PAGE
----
Cóir claims to have 2,600 'volunteers and supporters'

Controversial anti-Lisbon treaty group Cóir is refusing to say how many registered members it has, despite regularly claiming it has around 2,600 "volunteers and supporters" around the country.

This means it is alone among six leading Lisbon treaty campaign organisations in failing to provide this information to the Sunday Tribune. But all of the campaign groups declined to make their membership registers available, citing data protection concerns.

Figures provided by the five other organisations , which represent both the Yes and No camps, reveal that they have fewer than 1,600 registered members between them. The figures do not include cases where one individual is a member of several organisations.

Asked for details of its membership, as opposed to supporters or volunteers involved in Cóir's anti-Lisbon treaty campaign, spokesman Richard Greene repeatedly answered that it has 2,600 "volunteers and supporters".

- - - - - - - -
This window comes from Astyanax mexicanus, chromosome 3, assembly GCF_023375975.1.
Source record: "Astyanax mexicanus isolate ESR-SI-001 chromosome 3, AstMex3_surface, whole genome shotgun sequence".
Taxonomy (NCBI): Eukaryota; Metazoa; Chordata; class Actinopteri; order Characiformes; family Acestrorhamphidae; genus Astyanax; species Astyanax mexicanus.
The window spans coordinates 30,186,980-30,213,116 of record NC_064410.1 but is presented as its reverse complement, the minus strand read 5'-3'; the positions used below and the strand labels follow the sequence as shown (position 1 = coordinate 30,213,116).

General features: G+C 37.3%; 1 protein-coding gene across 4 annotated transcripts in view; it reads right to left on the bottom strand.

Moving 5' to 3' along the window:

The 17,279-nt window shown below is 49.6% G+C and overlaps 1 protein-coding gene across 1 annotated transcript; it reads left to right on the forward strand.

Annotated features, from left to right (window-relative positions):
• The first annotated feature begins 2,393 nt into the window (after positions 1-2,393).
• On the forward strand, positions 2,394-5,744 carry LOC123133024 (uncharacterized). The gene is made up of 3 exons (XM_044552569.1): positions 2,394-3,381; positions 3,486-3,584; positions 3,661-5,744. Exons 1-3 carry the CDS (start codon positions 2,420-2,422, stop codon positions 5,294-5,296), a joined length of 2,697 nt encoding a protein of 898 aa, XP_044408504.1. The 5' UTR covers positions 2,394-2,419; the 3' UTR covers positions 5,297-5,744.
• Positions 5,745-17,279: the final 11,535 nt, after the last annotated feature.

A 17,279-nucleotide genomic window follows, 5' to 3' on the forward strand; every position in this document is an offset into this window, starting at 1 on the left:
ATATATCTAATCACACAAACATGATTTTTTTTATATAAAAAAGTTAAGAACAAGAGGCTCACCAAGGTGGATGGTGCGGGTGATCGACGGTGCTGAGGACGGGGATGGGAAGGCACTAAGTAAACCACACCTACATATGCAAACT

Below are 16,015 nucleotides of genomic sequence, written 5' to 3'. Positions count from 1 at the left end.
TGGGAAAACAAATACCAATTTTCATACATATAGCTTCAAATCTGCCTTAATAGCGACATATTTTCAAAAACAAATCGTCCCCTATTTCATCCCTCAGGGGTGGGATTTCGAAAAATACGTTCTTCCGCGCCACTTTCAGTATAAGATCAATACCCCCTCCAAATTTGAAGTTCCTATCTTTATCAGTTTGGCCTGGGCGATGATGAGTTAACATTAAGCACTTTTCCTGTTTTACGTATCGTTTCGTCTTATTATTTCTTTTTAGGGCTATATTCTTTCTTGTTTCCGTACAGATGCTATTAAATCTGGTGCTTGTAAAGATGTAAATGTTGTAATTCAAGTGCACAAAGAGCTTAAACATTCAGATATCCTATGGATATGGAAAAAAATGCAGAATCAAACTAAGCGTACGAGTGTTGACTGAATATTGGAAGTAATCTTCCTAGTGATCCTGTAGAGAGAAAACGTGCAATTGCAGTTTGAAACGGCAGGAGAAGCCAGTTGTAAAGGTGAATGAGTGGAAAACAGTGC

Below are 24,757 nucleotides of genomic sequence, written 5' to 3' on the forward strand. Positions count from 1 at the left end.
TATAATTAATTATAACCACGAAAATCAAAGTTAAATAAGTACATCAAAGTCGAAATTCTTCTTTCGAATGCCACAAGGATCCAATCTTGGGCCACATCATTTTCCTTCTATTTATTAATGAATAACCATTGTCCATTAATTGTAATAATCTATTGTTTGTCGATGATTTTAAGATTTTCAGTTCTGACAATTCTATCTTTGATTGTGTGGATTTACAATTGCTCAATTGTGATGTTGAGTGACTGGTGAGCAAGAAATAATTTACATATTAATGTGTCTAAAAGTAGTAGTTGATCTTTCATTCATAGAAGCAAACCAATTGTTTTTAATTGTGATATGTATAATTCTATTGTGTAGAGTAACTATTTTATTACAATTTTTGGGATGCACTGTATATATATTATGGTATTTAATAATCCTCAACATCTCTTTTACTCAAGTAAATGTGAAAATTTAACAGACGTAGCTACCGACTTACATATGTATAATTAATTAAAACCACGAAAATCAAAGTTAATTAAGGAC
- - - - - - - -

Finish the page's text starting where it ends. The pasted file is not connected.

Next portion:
Despite numerous attempts to establish how many of these are registered members of Cóir – with the power to influence and shape its policies as opposed to simply implementing them – he refused to elaborate further.

"Cóir has 2,600 volunteers and supporters. Most of those would also donate to the campaign; 2,600 is an accurate estimate from our database and the people who came to public and private meetings around the country," he said.

Roger Cole of Peace and Neutrality Alliance (Pana) revealed it has just 105 people on its membership database, adding that it does not actively seek members and has a large number of affiliate organisations. He acknowledged that not all of these would "agree with Pana on every issue".

The Ireland for Europe campaign, whose patrons include U2's the Edge and BP chairman Peter Sutherland, has just 50 registered members but estimates that it has at least 500 supporters and volunteers in some 20 groups around the country.

A spokesman for Libertas said it has 547 members, up from around 340 when it registered as a political party earlier this year.

Women for Europe said it has around 400 members and Generation Yes has 491 current members.

Many of the organisations surveyed claim to be "people-based" movements, although only Libertas is a registered political party, having previously been a single-issue campaign group. For example, Cóir describes itself as a "grassroots organisation" which "spoke to the people for the people" in the last Lisbon campaign, while Generation Yes describes itself as a "movement of young people from all over Ireland", and Ireland for Europe labels itself a "people's movement".